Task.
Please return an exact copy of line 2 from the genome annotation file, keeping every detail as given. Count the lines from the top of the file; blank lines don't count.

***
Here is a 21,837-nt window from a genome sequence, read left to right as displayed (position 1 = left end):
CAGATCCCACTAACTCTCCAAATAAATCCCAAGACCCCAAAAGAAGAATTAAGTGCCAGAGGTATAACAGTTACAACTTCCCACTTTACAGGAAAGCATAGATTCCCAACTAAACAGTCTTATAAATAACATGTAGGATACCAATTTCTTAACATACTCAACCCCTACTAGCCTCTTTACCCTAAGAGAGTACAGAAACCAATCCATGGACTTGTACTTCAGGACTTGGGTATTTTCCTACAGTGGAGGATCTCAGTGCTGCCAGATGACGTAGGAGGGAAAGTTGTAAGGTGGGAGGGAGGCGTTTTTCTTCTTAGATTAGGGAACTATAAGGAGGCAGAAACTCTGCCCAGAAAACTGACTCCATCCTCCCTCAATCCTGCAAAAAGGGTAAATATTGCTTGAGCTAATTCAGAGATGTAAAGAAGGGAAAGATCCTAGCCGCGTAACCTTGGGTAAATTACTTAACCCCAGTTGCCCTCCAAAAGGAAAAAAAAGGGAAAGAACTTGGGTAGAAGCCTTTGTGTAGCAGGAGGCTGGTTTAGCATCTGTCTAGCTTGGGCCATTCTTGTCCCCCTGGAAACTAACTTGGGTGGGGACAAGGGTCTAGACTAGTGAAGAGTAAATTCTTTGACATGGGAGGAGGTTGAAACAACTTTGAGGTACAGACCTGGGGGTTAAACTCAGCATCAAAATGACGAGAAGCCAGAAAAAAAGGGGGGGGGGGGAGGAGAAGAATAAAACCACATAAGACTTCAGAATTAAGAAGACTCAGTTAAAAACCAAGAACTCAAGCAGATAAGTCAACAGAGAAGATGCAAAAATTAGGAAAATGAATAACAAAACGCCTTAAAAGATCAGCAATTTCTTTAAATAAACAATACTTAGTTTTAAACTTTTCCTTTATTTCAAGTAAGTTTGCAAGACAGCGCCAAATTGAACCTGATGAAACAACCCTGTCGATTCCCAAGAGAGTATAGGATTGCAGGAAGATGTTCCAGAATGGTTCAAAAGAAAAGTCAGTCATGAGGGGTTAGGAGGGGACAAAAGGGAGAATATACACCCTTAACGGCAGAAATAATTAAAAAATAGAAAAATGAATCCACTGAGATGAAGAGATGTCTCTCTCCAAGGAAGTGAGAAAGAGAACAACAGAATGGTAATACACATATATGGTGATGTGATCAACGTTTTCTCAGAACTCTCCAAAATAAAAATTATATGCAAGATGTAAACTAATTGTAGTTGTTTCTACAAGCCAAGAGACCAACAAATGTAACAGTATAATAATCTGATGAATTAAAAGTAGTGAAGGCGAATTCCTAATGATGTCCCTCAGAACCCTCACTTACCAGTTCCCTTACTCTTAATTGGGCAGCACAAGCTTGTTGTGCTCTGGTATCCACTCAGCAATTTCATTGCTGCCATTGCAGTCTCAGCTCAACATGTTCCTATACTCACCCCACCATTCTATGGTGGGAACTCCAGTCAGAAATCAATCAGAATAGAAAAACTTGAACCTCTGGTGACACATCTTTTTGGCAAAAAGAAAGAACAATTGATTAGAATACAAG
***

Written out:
CAGATCCCACTAACTCTCCAAATAAATCCCAAGACCCCAAAAGAAGAATTAAGTGCCAGAGGTATAACAGTTACAACTTCCCACTTTACAGGAAAGCATAGATTCCCAACTAAACAGTCTTATAAATAACATGTAGGATACCAATTTCTTAACATACTCAACCCCTACTAGCCTCTTTACCCTAAGAGAGTACAGAAACCAATCCATGGACTTGTACTTCAGGACTTGGGTATTTTCCTACAGTGGAGGATCTCAGTGCTGCCAGATGACGTAGGAGGGAAAGTTGTAAGGTGGGAGGGAGGCGTTTTTCTTCTTAGATTAGGGAACTATAAGGAGGCAGAAACTCTGCCCAGAAAACTGACTCCATCCTCCCTCAATCCTGCAAAAAGGGTAAATATTGCTTGAGCTAATTCAGAGATGTAAAGAAGGGAAAGATCCTAGCCGCGTAACCTTGGGTAAATTACTTAACCCCAGTTGCCCTCCAAAAGGAAAAAAAAGGGAAAGAACTTGGGTAGAAGCCTTTGTGTAGCAGGAGGCTGGTTTAGCATCTGTCTAGCTTGGGCCATTCTTGTCCCCCTGGAAACTAACTTGGGTGGGGACAAGGGTCTAGACTAGTGAAGAGTAAATTCTTTGACATGGGAGGAGGTTGAAACAACTTTGAGGTACAGACCTGGGGGTTAAACTCAGCATCAAAATGACGAGAAGCCAGAAAAAAAGGGGGGGGGGGGAGGAGAAGAATAAAACCACATAAGACTTCAGAATTAAGAAGACTCAGTTAAAAACCAAGAACTCAAGCAGATAAGTCAACAGAGAAGATGCAAAAATTAGGAAAATGAATAACAAAACGCCTTAAAAGATCAGCAATTTCTTTAAATAAACAATACTTAGTTTTAAACTTTTCCTTTATTTCAAGTAAGTTTGCAAGACAGCGCCAAATTGAACCTGATGAAACAACCCTGTCGATTCCCAAGAGAGTATAGGATTGCAGGAAGATGTTCCAGAATGGTTCAAAAGAAAAGTCAGTCATGAGGGGTTAGGAGGGGACAAAAGGGAGAATATACACCCTTAACGGCAGAAATAATTAAAAAATAGAAAAATGAATCCACTGAGATGAAGAGATGTCTCTCTCCAAGGAAGTGAGAAAGAGAACAACAGAATGGTAATACACATATATGGTGATGTGATCAACGTTTTCTCAGAACTCTCCAAAATAAAAATTATATGCAAGATGTAAACTAATTGTAGTTGTTTCTACAAGCCAAGAGACCAACAAATGTAACAGTATAATAATCTGATGAATTAAAAGTAGTGAAGGCGAATTCCTAATGATGTCCCTCAGAACCCTCACTTACCAGTTCCCTTACTCTTAATTGGGCAGCACAAGCTTGTTGTGCTCTGGTATCCACTCAGCAATTTCATTGCTGCCATTGCAGTCTCAGCTCAACATGTTCCTATACTCACCCCACCATTCTATGGTGGGAACTCCAGTCAGAAATCAATCAGAATAGAAAAACTTGAACCTCTGGTGACACATCTTTTTGGCAAAAAGAAAGAACAATTGATTAGAATACAAG